Which leads to the deepest issue. It is not so much that we have a right to the sacraments as that we have need of them. We need God’s grace. When Pope Francis said, “I am sinner,” this was no throwaway line. Neither did this acknowledgement of his own sinfulness seem to overwhelm him. None of us, Pope Francis included, could feel anything but overwhelmed by our sins when standing before God. Think of all the blessings we have received, yet we dare to sin. Can’t even help ourselves. We learn to like our sins, even to cherish them, shielding them from God’s impassive gaze (of course, it is not impassive but we can make it seem that way), we rationalize our sins, we grow quick to forgive ourselves no matter how reluctant we are to forgive others. This is our human nature and, when we are honest, we know it. We should feel overwhelmed by our sins when we stand alone before God.
But, we do not stand alone before God. We have been justified by Jesus Christ and stand with Him. He makes intercession for us. In one of my favorite arias in Handel’s Messiah, the soprano sings, “If God be for us, who can be against us? Who shall lay anything to the charge of God's elect? It is God that justifieth, who is he that condemneth? It is Christ that died, yea rather, that is risen again, who is at the right hand of God, who makes intercession for us.” (Romans 8:31,33-34) Pope Francis probably knows this great piece of music, but whether he does or not, clearly he knows the scriptural passage and is trying to make it effective again in the life of the Church.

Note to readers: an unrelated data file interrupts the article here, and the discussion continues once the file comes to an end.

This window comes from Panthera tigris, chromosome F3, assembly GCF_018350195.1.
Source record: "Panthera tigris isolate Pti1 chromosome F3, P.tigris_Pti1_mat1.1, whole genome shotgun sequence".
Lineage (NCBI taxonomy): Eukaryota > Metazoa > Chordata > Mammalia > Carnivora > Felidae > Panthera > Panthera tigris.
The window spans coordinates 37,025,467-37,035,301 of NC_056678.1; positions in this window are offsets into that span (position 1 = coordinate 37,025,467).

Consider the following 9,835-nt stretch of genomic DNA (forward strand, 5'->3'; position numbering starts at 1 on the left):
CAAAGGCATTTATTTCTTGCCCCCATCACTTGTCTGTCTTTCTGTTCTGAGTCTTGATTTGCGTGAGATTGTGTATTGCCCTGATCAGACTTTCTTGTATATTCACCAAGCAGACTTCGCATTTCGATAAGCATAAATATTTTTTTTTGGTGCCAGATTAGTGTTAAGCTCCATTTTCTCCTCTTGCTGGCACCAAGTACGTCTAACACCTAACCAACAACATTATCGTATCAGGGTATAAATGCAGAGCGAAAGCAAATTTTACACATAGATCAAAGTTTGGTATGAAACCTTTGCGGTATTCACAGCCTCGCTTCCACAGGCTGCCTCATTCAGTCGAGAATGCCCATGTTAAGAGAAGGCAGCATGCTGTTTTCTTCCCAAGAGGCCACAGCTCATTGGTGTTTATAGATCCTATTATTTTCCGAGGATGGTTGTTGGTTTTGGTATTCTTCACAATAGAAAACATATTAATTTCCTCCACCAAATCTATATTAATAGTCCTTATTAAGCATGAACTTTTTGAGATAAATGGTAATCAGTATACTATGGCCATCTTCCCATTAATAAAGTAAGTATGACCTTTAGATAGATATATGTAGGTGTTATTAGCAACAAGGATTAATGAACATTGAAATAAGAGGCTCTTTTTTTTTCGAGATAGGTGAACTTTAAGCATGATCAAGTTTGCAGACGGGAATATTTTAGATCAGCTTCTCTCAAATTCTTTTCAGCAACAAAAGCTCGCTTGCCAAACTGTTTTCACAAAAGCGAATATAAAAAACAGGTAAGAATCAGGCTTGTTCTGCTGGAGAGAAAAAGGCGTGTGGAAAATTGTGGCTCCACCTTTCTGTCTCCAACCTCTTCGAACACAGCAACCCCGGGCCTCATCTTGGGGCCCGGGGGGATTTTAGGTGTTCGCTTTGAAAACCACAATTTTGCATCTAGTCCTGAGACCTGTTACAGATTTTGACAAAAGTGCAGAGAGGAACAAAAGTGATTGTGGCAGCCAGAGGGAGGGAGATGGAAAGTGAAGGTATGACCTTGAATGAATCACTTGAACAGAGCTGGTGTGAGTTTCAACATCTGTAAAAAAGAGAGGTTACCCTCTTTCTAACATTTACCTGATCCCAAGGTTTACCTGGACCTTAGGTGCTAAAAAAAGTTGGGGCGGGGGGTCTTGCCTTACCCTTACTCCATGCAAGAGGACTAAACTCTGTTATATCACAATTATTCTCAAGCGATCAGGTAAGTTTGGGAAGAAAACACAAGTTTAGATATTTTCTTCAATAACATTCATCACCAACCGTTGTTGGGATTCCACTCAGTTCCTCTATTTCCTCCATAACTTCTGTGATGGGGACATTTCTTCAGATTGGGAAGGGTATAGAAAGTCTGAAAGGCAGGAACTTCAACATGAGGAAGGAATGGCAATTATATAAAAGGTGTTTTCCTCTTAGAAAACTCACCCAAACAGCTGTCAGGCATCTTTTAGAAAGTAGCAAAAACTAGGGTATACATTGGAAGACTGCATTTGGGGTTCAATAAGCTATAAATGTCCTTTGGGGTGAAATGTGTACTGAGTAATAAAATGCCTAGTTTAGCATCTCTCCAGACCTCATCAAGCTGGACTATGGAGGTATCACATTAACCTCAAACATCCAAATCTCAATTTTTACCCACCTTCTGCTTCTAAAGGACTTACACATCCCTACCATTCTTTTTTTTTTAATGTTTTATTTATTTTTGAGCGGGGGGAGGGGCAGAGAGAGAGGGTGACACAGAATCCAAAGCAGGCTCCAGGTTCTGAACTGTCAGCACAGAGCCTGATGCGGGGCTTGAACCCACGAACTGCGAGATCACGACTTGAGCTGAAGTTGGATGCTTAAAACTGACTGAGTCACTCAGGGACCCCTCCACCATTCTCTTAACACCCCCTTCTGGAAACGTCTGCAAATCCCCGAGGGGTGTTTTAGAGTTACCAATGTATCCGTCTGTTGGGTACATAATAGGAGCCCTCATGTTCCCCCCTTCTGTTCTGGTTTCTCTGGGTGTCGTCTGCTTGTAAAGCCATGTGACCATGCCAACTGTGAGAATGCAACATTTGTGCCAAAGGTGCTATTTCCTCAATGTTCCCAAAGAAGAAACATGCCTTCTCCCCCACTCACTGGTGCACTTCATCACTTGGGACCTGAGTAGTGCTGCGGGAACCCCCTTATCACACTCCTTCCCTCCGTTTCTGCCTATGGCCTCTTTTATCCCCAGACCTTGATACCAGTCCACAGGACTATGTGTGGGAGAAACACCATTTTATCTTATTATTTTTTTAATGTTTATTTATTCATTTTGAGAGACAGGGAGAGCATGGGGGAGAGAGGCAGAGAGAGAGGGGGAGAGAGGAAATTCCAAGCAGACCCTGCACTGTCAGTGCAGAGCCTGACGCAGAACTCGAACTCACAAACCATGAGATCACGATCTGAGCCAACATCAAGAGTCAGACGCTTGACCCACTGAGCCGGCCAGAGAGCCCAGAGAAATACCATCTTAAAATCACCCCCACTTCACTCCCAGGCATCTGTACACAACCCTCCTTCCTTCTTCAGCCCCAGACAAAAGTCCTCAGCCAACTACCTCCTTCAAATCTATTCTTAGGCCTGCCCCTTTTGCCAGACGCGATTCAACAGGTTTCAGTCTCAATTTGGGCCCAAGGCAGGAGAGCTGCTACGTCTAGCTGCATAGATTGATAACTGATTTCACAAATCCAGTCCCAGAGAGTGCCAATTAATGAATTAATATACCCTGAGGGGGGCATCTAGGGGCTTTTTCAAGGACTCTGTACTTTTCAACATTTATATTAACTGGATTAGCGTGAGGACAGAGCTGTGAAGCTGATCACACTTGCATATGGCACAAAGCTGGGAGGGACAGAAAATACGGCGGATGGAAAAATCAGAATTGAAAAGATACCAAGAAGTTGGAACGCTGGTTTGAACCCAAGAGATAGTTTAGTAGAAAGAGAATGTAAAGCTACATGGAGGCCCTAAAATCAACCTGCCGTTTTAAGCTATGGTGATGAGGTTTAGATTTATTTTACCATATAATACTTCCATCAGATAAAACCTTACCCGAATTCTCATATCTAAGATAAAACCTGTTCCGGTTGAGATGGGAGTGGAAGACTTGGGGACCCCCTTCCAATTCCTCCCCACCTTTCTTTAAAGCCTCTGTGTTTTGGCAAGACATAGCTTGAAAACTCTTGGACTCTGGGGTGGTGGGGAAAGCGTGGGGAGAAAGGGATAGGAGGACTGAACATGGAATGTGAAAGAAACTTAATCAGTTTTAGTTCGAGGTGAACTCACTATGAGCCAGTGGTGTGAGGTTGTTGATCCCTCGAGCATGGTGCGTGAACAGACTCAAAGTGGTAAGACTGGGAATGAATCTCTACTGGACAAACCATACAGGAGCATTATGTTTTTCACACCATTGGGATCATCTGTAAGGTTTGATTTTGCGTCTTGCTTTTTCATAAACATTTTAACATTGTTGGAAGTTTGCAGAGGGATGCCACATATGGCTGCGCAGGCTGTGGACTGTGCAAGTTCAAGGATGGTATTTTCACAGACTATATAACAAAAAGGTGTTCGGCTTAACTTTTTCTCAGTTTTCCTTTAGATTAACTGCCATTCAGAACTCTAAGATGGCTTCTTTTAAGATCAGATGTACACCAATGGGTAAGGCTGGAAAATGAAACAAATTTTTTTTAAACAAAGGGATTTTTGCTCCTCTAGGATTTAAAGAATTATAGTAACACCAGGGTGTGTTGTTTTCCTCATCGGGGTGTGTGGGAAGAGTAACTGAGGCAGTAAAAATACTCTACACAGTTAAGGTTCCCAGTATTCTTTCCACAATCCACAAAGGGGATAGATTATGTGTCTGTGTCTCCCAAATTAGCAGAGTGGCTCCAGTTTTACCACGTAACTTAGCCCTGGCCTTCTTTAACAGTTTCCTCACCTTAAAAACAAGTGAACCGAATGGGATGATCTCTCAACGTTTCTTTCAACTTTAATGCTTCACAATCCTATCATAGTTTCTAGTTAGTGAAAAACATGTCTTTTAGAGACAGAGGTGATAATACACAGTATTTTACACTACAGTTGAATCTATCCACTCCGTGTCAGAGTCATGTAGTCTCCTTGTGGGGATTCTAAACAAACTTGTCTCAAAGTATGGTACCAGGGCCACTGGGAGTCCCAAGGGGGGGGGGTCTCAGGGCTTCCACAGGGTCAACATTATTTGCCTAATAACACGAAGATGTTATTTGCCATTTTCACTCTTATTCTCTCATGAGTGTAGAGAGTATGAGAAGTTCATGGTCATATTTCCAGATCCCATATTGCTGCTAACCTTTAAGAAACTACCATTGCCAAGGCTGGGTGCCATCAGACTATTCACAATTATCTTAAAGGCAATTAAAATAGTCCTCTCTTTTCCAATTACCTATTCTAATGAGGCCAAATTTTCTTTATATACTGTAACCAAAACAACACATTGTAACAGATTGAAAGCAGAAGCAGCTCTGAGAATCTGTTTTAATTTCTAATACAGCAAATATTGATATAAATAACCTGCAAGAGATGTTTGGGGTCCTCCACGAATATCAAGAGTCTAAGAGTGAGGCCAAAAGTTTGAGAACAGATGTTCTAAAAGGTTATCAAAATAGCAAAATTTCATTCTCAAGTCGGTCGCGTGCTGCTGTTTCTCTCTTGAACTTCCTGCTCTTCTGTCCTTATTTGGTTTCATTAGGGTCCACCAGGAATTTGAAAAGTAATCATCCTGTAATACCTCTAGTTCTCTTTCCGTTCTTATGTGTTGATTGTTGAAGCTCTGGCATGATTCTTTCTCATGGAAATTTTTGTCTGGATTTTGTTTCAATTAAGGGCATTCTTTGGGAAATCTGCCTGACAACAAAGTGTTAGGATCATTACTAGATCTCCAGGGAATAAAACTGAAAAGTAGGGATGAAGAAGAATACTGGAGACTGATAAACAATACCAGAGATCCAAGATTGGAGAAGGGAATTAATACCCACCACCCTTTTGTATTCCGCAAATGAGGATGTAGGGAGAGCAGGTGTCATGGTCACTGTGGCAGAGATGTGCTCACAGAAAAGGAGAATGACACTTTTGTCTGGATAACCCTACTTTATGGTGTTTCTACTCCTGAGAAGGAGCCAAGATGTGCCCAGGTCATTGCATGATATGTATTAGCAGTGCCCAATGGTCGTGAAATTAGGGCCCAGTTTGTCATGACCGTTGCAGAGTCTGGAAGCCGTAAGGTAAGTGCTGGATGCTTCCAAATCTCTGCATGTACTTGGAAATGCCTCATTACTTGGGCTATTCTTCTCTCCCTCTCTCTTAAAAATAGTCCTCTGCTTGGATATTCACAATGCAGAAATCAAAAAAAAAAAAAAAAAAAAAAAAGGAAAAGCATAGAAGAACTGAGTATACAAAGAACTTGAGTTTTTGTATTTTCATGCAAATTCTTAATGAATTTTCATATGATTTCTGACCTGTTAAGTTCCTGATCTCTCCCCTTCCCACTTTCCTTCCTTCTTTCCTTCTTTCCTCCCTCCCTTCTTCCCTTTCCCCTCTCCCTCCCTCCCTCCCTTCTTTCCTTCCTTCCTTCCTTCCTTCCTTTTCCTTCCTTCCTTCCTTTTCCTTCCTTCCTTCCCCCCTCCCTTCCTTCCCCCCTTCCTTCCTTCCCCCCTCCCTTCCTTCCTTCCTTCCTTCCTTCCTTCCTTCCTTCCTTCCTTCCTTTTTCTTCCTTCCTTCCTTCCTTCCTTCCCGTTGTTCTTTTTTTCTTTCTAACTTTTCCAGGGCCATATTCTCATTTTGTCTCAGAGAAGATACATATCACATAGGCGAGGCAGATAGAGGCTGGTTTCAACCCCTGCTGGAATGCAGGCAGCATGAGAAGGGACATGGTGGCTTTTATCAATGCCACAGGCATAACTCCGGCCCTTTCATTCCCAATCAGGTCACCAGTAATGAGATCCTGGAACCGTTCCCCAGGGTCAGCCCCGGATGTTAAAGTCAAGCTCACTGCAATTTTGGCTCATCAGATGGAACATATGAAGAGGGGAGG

This is what has been lost in the culture wars – an appreciation for the fact that God’s superabundant grace has been made available to us by Christ and is offered to us in the sacraments. When we are busy fighting about the rules, we lose sight of this foundational teaching of the Church. Pope Francis did not weaken anything the other day when he baptized that child of a civilly married couple. Instead, hopefully, that couple came away realizing that no one has greater need of God’s grace than a newly married couple and perhaps they should, now, get married in the Church too. By not “enforcing” any rule, by making God’s grace available to their child, by reaching out with open arms rather than a clenched fist, Pope Francis did more to teach us all about the sacrament of baptism and the sacrament of marriage than any sermon I have heard in many years. He reminded us that God’s superabundant mercy is greater than any of our sins, His love is greater than any of our troubles, and that if the Church is to be truly the Church of Jesus Christ, this “rule” of grace trumps all others in the pastoral care of the flock entrusted to the Church.